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The Terracotta Warriors is one of the most famous sights in China, and in the whole World. These life-size statues were built almost 2,200 years ago, around 206 BC. They were meant to be buried with China’s first emperor, Qin Shi Huang, to protect his spirit and peace in the afterlife. Once they were discovered in 1974, by a local farmer who was digging the ground for a well, they were quickly pronounced as the “Eighth Wonder of the World”.
The statues were found not far from the emperor’s Qin tomb. Instead of moving them – three large museum buildings were built around the three main pits where they were buried.
Most statues were broken into several pieces, and most of them were vandalized, and had their weapons stolen by local people hundreds of years ago.
The first of these three museum-pits was opened to public in 1979. It’s been said that there are around 8,000 statues, though more than half of them are still buried in the ground. The first, and the largest museum contains around 6,000 statues, though only about 2,000 of them are on display.
One of the most fascinating facts about the warriors was that none of them had the same… face. They were all completely unique, and even more so – they had different ranks. Some belonged to infantry, some were generals and officers, some were simple soldiers; there are also archers and even emperors. All of these ranks can be quickly identified by the different hairstyles that each had.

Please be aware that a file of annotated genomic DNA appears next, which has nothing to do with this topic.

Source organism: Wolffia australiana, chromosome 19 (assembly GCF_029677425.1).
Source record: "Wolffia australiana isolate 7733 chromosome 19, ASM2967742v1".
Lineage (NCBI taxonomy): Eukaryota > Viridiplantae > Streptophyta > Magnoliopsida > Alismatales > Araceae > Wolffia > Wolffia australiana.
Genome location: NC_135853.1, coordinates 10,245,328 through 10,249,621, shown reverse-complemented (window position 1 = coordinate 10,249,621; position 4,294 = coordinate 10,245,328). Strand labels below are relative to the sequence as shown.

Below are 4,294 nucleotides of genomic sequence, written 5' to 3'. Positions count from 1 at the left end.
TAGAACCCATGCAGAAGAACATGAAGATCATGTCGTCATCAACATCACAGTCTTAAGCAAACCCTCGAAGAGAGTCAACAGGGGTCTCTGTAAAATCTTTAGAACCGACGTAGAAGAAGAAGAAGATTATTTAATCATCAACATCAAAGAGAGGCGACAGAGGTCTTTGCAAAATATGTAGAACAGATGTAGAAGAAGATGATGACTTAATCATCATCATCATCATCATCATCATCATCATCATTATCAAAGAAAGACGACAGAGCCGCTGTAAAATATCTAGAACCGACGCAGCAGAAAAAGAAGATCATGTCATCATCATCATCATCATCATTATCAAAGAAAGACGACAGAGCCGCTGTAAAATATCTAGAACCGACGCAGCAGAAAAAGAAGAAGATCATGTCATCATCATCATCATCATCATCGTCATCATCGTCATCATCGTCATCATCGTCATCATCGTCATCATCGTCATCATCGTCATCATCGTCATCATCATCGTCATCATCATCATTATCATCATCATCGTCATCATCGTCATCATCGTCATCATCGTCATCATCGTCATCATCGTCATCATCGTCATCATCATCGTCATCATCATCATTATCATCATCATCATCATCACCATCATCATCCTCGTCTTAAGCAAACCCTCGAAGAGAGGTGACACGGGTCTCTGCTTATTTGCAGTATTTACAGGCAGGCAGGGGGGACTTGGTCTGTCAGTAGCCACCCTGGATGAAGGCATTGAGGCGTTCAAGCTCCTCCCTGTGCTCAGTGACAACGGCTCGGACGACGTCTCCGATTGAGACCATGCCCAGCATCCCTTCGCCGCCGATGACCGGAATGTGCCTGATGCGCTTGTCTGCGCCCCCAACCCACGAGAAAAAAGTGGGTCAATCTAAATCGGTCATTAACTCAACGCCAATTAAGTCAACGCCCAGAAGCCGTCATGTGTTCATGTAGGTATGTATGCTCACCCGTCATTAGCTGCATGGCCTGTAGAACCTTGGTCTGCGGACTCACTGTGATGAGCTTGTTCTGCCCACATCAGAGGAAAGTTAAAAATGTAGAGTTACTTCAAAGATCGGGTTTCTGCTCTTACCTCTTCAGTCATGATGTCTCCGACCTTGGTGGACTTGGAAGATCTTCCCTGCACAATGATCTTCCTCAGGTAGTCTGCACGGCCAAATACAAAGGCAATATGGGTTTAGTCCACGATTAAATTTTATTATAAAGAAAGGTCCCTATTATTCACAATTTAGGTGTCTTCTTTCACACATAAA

In addition, though they were made from terra-cotta (hence the name), the soldiers were originally painted in different colors, so they could appear even more “human-like”. Each also had a weapon made of bronze, holding in his hands, though most we’re stolen during several raids, as mentioned above. Some of the remaining weapons are displayed in the second pit and in the Shaanxi History Museum.
The original color was preserved when the soldiers were underground, but it quickly disappeared once they were brought to light. It is also interesting to note that the clay that was used to build them was extracted from the nearby mountains.
In additions to figures – there were also horses and chariots, but unfortunately most chariots have decayed.
As can be seen here – most warriors were broken and are in dire need of repair:
Lastly, the actual tomb of the emperor Qin has not been excavated yet and is located inside a small hill not far from the museum (there is a free shuttle that can take you there). It’s been determined that there is a very large amount of mercury, which is dangerous and poisonous, and it’s one of the reasons (among several others) why the site remains untouched.
All Photo Copyrights © Daria Silter